Thursday/ Rise Against
Circa Survive, Evergreen Terrace
Orlando, FL • Oct. 23, 2006
Joining forces on a co-headlining tour, Rise Against and Thursday are bringing their seasoned skills to mid-sized theaters this winter. Switching off closing duties from night to night, Orlando had New Jersey’s Thursday in the top billed position.
Florida’s own rising screamo band Evergreen Terrace made their House of Blues debut opening for the soldout double feature. “Last time I was here, I was right back there (pointing) and Mike Ness was on this stage,” confessed vocalist Andrew Carey- who strikingly resembles actor Paul Bettany (he was in A Beautiful Mind, Master & Commander and A Knight’s Tale… look him up, you’ll recognize him). The band had a lot of proud friends/fans in the audience who gave them an almost unheard of amount of attention for an opening act playing at a very early 7pm.
Circa Survive have a sound as unusual as their name. Frontman Anthony Green (former vocalist for Saosin) has a way of singing that’s somewhere between Bjork and Perry Farrell. Their music isn’t as spectacular as those legends (at least not at this stage in their early career), but what they do offer is an ambitious dynamism that- while performed almost exculsively in the dark shadows with the occassional strobe- is almost performance art. Their cover of Duran Duran’s “Ordinary World” is a wonderfully quirky choice for the band, but may have gone largely unidentified by the so-not-new-wave crowd.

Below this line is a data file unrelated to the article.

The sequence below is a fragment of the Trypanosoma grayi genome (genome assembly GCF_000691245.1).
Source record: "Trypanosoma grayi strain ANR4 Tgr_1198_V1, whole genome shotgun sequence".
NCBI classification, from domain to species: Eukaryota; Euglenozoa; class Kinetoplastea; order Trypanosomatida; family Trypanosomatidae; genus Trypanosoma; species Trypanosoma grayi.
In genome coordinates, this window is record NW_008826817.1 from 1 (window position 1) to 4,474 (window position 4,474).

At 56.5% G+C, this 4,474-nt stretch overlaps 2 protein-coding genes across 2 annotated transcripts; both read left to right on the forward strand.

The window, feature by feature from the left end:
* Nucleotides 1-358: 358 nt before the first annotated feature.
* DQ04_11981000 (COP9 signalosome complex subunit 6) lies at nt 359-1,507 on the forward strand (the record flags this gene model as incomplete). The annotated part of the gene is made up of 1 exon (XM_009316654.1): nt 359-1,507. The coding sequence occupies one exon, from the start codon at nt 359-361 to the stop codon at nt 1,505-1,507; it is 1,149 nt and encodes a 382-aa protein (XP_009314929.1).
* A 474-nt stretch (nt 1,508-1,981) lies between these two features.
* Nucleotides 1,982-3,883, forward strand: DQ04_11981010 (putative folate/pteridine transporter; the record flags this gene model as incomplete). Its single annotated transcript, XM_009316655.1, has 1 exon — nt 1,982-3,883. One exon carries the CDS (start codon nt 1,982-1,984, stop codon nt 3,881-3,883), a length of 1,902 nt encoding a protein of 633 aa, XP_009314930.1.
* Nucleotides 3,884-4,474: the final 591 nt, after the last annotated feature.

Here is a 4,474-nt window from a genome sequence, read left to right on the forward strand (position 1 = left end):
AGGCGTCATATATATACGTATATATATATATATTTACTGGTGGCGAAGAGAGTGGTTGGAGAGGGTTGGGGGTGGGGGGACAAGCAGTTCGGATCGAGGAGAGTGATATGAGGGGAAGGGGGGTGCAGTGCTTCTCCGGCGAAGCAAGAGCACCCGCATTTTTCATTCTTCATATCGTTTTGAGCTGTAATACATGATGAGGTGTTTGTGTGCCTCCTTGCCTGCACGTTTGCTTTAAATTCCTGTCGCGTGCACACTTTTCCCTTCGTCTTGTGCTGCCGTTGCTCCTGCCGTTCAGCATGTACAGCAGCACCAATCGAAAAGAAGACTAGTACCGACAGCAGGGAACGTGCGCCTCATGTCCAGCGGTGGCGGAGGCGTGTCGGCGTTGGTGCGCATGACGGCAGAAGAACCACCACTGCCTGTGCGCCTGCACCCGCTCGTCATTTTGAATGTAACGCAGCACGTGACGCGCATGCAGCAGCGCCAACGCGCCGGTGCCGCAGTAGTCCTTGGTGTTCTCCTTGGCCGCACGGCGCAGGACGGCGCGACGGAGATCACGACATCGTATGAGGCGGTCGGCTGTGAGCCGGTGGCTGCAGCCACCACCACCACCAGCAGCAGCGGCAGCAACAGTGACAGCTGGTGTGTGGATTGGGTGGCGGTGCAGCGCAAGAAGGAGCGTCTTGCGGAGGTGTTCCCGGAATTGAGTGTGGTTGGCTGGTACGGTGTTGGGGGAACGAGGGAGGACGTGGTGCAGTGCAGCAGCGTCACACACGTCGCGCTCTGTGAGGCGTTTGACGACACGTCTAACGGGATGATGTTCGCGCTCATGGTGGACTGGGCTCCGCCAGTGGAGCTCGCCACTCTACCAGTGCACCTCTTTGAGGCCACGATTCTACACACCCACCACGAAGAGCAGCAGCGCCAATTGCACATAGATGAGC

As well received as Thursday would prove to be, the night belonged to Rise Against. As soon as the band’s fist logo was illuminated the pits began to pick up speed with bodies tumbling overtop. The politically charged lyrics atop the overblown hardcore punk explosions of guitar are the juice that keeps the mohawked youth burning. Vocalist/guitarist Tim McIlrath is sneaking himself into the modern punk canon alongside Davey Havok, Fat Mike and Tim Armstrong.
“The crowd for Rise Against was craaaazzzzzy!” my security guard buddy, Matt, told me, after their exhausting set that resulted in unanswered cries for “one more song!”
The lack of an encore did little to quell the enthusiasm of the HOB audience. The mounting excitement for Thursday’s first full Central Florida show (excluding the 30 minute Warped Tour set, of course) in quite some time was near hysteria by the time the lights fell once more.
Geoff Rickly, Thursday’s contortionist frontman, likes to spend a good amount of his band’s sets in the arms of the crowd. Jumping into the front rows of reaching hands one song into their set, Rickly is a man who knows that screamo is much more entertaining when sung from within the crowd of screaming fans. It is his sweat drenched approach to performance that has elevated this band to near cult status amongst their followers. The music is otherwise unmemorable.